- How do you measure the effectiveness of the mental health/substance use disorder services (e.g., symptom improvement or resolution, patient satisfaction, etc.) and what results have you achieved?
- What services do you offer for critical incidents and crises (e.g., natural disaster, employee death, workplace accident, etc.)? Are there additional costs for these services? Who provides the services, and where are they located?
- Do you currently provide on-site therapists for other large employers? If so, in which countries? What is the average utilization rate by region for your book of business?
- Do you recommend providing on-site services in certain locations and why?
- What is the cost differential for providing EAP services on-site?
- How many global clients are you currently serving and in which countries?
- Please describe the laws and regulations that affect your EAP offerings in the countries in which we have operations (e.g., where are you most limited? Where do you need to take very different approaches)?
- Can you give specific examples of regional/country/cultural differences in service delivery that are applicable in our top 5 or 10 locations?
- Please walk me through exactly what would happen from the time a potential client called the EAP in our top 2 or 3 locations to the time they finished receiving services. Who would answer the phone and in what language? What type of mental health treatment would they receive (if applicable)? How would their progress be monitored?
- What types of cross-cultural training can you provide for both local hires and expatriates in order to help them work together successfully?
- Please give a few recent examples of how employers have tailored your EAP to meet their specific needs.
- What emerging issues do you see in global EAPs that we should be aware of?
- What are you doing to address barriers such as access and stigma in particular countries?
- Are calls answered in a regional call center or locally in each country? Is there a toll-free number available in all of our locations?
- Please outline your wellness/well-being capabilities globally. Specifically outline which services are available in our top 2-3 locations and how exactly those services are provided.
- How do you provide services for expatriates and their families (e.g., preparation for trip, while on assignment and preparation for returning home)? Are these proactive or reactive services?
For more information on global EAPs, see the Business Group on Health resources Global EmployeeAssistance Programs Guide.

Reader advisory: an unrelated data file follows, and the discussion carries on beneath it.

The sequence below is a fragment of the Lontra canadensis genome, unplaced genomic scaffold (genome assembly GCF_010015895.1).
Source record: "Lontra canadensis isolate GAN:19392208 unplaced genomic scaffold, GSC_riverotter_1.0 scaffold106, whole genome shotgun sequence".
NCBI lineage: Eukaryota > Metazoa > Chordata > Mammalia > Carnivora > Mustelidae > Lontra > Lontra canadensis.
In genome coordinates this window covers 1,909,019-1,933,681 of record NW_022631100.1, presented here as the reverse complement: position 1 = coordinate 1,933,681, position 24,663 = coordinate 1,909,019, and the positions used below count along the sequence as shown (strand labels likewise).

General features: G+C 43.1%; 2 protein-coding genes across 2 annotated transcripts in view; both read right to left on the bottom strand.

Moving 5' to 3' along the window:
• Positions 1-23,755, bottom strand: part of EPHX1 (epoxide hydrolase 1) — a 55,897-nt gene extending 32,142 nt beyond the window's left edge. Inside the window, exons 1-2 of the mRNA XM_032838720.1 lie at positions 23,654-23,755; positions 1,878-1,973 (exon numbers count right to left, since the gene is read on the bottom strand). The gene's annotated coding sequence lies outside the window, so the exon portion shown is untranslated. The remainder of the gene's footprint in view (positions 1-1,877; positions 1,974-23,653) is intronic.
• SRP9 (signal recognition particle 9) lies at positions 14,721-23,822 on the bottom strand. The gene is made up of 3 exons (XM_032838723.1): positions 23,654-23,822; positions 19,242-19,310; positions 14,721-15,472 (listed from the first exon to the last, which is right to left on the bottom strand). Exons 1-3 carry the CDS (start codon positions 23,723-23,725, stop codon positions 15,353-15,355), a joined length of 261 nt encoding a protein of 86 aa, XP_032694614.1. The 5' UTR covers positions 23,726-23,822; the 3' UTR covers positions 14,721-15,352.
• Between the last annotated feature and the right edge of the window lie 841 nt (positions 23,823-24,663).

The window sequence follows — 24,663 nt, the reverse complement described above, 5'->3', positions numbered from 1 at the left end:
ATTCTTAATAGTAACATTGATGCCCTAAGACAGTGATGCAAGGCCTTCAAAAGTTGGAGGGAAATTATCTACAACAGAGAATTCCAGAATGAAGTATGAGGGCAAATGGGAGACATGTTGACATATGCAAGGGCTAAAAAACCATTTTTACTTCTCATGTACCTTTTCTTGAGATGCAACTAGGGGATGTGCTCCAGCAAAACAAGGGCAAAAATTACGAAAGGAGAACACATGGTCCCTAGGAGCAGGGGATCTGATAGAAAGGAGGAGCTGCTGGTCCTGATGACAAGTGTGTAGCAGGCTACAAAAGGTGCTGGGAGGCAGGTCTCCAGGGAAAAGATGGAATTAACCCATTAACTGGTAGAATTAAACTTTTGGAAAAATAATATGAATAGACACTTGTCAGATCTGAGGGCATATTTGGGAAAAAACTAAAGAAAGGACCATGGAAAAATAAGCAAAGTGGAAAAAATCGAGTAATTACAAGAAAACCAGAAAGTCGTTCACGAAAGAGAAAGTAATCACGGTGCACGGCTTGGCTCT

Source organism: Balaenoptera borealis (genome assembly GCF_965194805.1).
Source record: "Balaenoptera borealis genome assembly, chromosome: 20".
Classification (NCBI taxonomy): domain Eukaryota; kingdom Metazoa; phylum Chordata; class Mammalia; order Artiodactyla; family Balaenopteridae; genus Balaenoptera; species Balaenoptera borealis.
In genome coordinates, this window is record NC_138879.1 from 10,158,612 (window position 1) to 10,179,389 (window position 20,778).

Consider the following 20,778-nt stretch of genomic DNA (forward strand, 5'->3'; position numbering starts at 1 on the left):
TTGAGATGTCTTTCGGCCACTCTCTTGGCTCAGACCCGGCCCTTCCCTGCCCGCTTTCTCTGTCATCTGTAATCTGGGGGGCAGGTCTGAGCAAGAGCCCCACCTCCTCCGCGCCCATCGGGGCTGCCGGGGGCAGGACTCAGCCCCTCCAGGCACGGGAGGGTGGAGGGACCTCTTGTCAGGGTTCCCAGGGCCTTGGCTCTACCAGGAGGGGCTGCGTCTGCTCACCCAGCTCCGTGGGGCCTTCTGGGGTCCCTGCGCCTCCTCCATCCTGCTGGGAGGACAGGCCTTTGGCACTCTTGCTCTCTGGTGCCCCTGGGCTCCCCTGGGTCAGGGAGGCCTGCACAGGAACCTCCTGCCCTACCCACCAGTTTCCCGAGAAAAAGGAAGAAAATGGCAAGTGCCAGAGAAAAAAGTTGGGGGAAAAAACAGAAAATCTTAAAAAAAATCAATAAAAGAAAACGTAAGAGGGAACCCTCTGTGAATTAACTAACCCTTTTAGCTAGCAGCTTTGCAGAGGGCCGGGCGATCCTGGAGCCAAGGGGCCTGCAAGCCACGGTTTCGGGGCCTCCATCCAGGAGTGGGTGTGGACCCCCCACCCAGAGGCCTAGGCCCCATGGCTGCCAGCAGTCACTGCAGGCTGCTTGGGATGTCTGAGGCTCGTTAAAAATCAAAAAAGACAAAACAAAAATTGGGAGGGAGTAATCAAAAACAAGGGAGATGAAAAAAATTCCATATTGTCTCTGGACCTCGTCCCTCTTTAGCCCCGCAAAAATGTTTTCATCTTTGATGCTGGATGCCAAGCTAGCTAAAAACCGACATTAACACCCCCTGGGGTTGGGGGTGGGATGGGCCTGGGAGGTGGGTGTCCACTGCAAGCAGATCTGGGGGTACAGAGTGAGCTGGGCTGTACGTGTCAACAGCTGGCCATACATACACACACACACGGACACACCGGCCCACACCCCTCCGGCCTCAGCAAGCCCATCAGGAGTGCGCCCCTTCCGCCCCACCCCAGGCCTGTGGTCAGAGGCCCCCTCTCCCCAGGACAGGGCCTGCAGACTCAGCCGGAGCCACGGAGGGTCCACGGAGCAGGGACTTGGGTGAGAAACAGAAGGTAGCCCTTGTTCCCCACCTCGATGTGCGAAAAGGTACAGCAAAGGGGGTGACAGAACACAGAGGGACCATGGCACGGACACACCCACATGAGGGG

Which EAP vendors have global capabilities and what questions should I ask them about their capabilities?
A “global EAP” means different things to different people. A list of EAPs that operate outside of the U.S. is listed at the beginning of this resource. Typically, employers either implement a single global EAP supplier or utilize a variety of regional or local vendors around the world. Even when they contract with one global vendor, that may be with a vendor that has operations or contracts with providers around the world or it may be with a domestic, U.S.-based provider or health plan that then establishes a contract with a global provider. See the Business Group on Health resource 6 Key Considerations When Assessing Global Capacity of Mental Health Providers to learn more.
What should employers keep in mind when implementing globally?
EAPs can be an essential offering in countries where there is little access to mental health and work/life services, and it’s imperative to understand the varying challenges associated with offering services around the globe. Employers who have well-utilized EAP programs say that the following best practices have led to their success:
- Involve local leadership and staff early to get buy-in. This may be in the form of an EAP committee, ambassadors/champions or informal feedback. It is important that the local site leaders feel as if they have a voice in the decision. Partnering with local leaders may also assist in combating any unknown biases or stigmas that exist in the culture.
- Adhere to local legal and labor requirements. You may need to engage with legal counsel and local labor and employee relations when implementing the EAP locally.Depending on contracts, you may need to notify, inform or consult with unions or works councils before communicating and implementing.If you are implementing the program across several European countries, this could trigger requirements with the European Works Council in addition to country and local work councils.
- Understand provider availability. Require the vendor to share the depth of their network as well as any local issues related to licensing and standards.
- Adjust your communications to fit local culture and content. Your communications should be flexible and culturally adaptable in order for them to be successfully received by the intended audience.
- Familiarize employees with the program and make sure it is easy to access. Helping employees understand what an EAP is and does, putting a face to the EAP provider’s name and ensuring that it is easy to use may help encourage employees to take advantage of the program.
- Work with your vendor to ensure digital solutions are available in the local language and culturally relevant. This is true for other services as well. All programs should be viewed as local and be personalized to the needs of a specific location or business. Needs can be identified through focus groups, employee surveys or informal conversations. It is crucial that an EAP provider understand these needs and provide services, as well as employ locally based counselors who understand the culture.